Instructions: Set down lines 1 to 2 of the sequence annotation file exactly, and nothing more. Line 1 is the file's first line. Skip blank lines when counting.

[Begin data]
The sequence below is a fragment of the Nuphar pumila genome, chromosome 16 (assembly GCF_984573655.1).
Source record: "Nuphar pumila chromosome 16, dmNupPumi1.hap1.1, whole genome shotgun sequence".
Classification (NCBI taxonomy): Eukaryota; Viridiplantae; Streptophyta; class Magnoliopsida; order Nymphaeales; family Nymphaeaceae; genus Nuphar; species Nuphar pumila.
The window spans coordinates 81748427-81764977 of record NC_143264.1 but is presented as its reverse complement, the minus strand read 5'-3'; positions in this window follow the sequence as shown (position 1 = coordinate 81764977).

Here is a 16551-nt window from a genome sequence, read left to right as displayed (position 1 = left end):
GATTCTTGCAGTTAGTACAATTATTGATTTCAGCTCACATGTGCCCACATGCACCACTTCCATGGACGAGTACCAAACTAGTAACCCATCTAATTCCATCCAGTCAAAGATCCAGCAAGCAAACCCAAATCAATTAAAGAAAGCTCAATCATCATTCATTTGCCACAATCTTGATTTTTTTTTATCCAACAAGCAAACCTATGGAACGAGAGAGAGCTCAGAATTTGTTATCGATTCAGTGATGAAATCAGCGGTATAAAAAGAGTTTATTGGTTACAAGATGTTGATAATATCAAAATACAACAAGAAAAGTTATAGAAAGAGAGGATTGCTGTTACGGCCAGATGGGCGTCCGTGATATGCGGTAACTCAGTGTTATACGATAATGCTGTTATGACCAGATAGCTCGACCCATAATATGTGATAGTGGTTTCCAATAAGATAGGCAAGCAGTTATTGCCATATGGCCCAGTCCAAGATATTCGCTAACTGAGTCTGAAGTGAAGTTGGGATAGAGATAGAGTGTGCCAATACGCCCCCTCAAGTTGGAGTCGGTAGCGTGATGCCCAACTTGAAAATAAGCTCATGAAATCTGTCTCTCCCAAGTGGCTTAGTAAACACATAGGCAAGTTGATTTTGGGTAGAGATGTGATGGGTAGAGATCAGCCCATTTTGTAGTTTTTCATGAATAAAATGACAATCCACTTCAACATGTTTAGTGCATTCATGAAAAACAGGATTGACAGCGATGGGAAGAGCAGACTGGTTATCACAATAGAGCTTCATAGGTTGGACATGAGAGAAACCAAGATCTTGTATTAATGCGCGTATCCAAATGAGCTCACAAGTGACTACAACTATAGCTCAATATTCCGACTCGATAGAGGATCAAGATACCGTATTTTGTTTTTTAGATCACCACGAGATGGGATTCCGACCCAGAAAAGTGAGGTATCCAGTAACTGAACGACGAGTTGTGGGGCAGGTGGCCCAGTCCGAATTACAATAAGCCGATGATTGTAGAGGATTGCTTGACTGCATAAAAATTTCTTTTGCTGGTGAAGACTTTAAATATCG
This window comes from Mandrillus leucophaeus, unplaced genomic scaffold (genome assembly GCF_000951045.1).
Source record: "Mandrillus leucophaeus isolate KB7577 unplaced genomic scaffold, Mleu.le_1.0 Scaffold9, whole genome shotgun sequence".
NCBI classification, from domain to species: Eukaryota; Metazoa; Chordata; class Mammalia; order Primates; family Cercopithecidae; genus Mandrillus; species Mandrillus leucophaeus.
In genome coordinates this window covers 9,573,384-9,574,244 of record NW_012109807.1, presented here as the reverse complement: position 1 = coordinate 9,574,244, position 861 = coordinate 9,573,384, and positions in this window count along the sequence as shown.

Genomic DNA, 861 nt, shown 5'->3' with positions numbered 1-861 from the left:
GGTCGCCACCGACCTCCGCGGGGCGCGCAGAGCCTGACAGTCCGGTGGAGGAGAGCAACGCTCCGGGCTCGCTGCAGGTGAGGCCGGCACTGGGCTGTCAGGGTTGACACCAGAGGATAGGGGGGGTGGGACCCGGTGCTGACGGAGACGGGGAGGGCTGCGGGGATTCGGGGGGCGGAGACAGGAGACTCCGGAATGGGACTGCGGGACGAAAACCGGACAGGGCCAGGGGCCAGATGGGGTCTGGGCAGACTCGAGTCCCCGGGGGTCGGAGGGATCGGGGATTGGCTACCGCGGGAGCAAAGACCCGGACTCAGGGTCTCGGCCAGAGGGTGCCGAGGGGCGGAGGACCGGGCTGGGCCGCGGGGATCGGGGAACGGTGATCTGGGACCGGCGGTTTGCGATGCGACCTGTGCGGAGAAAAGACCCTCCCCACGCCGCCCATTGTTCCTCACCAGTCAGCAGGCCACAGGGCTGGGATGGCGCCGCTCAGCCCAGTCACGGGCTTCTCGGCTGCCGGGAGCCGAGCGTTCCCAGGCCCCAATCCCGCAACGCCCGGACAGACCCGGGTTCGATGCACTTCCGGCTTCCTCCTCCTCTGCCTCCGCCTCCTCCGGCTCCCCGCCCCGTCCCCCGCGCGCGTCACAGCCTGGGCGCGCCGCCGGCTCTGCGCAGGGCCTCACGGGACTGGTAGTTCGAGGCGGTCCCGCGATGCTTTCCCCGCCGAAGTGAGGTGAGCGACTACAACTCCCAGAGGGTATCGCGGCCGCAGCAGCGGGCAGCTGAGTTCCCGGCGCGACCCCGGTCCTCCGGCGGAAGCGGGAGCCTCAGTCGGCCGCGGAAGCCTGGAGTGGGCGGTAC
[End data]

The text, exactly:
The sequence below is a fragment of the Nuphar pumila genome, chromosome 16 (assembly GCF_984573655.1).
Source record: "Nuphar pumila chromosome 16, dmNupPumi1.hap1.1, whole genome shotgun sequence".